Friday, August 29, 2008

We've been initiated!

Just a quick update (we'll post a lot more pictures soon). We have great news! We now have been officially initiated into the city of Chicago! The bad news is that this ritual includes breaking into your car. Unfortunately for the thieves, our car isn't worth too much (probably not worth stealing, so they didn't). Also, they were unable to find anything of value in the car with exception to a five-year-old CD player. Alas, the CD inside the CD player was worth more than the CD player. We will miss you "We Don't Need To Whisper" by Angels and Airwaves.

The good news is that they put on our emergency brake for us. Now that's class.

Monday, August 25, 2008

Just Imagine...

Just imagine a tiny squirrel with miniature shackles on trying to escape from a mini-terrier. ... ... I thought it was pretty funny too.

Concerning the Robin Hood query:

Robin Hood, according to many of the original poems and stories, refused to steal from those who worked, but preferred to rob from dishonest merchants, royalty, government, etc. This is a cheater answer (he's fictional), but I think he'd be most like Malcolm Reynolds from Firefly and Serenity. Maybe in some future episode Malcolm will give his spoils away to starving grad students.

This will most likely be my only comment on the upcoming presidential election, but it fits in too well with the "Rob from the rich and give to the poor" topic to pass up. It stems from this op-ed in the Wall Street Journal. I saw that Gibson interview, and Obama's answer troubled me. I will summarize the exchange so you don't have to read it should you choose not to. Gibson pointed out that a higher tax on capital gains has historically lead to less revenue, not more. Here was Obama's answer along with the Wall Street Journal commentary from the link I provided:

'"Well, Charlie, what I've said is that I would look at raising the capital gains tax for purposes of fairness." Translated into ordinary English, what that means is that it doesn't really matter whether a tax increase actually brings in more revenue. It's not about robbing from the rich to give to the poor. Robbing from the rich will do, especially if it's done in the name of fairness.'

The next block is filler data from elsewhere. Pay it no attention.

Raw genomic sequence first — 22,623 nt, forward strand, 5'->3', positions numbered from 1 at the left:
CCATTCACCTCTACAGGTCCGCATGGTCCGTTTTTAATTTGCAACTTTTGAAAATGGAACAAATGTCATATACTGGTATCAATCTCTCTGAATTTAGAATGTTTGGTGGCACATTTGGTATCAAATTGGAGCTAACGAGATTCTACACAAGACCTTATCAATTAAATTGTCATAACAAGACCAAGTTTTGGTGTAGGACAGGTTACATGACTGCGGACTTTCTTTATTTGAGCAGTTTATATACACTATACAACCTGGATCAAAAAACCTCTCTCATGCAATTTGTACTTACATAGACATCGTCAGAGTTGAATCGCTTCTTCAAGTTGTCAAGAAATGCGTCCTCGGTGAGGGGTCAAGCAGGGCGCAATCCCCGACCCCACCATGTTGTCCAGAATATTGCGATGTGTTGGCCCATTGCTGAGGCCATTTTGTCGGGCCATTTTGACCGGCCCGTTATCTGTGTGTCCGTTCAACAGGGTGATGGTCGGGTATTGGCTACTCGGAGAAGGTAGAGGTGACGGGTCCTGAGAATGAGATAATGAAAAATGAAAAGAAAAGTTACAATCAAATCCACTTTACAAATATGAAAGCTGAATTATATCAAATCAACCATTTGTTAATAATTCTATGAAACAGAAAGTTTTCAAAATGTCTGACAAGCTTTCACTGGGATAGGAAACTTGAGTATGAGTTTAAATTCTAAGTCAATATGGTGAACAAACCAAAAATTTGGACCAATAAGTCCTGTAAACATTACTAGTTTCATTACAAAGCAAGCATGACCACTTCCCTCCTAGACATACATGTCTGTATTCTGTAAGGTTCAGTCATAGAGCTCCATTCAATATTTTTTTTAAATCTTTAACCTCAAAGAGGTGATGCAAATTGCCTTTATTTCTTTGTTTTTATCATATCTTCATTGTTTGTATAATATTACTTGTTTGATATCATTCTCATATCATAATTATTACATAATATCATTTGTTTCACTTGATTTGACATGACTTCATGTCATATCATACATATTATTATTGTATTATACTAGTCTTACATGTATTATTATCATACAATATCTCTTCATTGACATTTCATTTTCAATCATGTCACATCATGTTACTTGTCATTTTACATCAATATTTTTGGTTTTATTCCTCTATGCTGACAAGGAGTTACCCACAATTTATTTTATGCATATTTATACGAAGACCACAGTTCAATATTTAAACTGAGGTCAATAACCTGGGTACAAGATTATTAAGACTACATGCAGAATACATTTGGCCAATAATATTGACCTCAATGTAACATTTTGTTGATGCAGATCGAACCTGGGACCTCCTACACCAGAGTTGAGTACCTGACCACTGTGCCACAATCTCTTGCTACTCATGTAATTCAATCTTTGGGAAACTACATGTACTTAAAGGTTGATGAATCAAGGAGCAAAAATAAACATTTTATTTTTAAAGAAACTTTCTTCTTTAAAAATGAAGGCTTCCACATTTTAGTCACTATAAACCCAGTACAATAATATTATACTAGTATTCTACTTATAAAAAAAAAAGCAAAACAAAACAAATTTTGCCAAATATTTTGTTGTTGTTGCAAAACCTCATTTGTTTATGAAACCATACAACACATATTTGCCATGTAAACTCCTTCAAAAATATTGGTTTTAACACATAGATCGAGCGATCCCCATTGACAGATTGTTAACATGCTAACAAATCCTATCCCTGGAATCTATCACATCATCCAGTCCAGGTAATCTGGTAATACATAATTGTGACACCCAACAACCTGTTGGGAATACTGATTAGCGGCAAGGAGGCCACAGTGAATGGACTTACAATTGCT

So his approach on wealth is less of the (perceived, but not really) Robin Hood approach of "rob from the rich and give to the poor" and more of the Genghis Khan approach, "The greatest happiness is to vanquish your enemies, to chase them before you, to rob them of their wealth, to see those dear to them bathed in tears."

One last comment on this.
Obama stated, "The first part of my plan is to tax the windfall profits of oil companies and use some of that money to help you pay the rising price of gas." In essence, the U.S. government approaches Exxon and says, "Sure, you're paying $3 in taxes for every $1 in profit, but we'd like to buy a few more votes with your money. You have two choices, write a check, or we'll freeze your assets and take it anyway." Because of Ashley's and my archaic belief in "Thou shalt not steal," we will be breaking up our check and sending it back to Exxon, Chevron, and ConocoPhillips. We know we don't deserve to be canonized saints, but we do try to maintain an image above the typical raping and pillaging viking raiding party. Speaking of Vikings, judging by their lineup and their preseason results they won't be winning the Superbowl.

On a related note, did you know? Henry David Thoreau's last words were, "Moose. Indian."

Tuesday, August 19, 2008

If wishes were horses we'd all be eatin' steaks.

Wise words. Straight from Jayne's mouth. We've been enjoying watching the only season of Firefly. It is surprisingly good. We highly recommend it.

Three points for this web log, or "blog" as some people like to call them:

First, on Sunday we took cookies to our neighbor across the hall from us. She said, "I'm in shock. I don't know what to say. You're not from around here are you?"

No. I guess we're not the typical Chicago couple. Is that good?

Second (you can skip this part if you'd like, it gets pretty long and boring), we went to the Chicago history museum on Saturday with Richard and Rachel Hatch (Rachel Wiggins). Great fun. I believe I now more fully understand the political background of Chicago. One of the great debates in Chicago occurred in the late 19th century. The debate took place between the "Traditionalists" and, I kid you not, the "Anarchists, Communists, Socialists." Hillarious. Now, for anyone who is not familiar with political theory, here is the political spectrum:
Tyranny Communism Socialism ... ... Libertarianism Anarchy

Just so you know, the official name is not libertarianism, it's liberalism, but in the last 50 years the name liberalism was hijacked by socialists. This occurred mainly because the name "progressive" got smeared by Mussolini and Hitler. They needed a new name, so they took one. Ironically, "Liberal" has now become an ugly word (smeared that name too I guess) so the same type of people have gone back to the word "progressive." From here on out I will just call libertarianism by the name liberalism.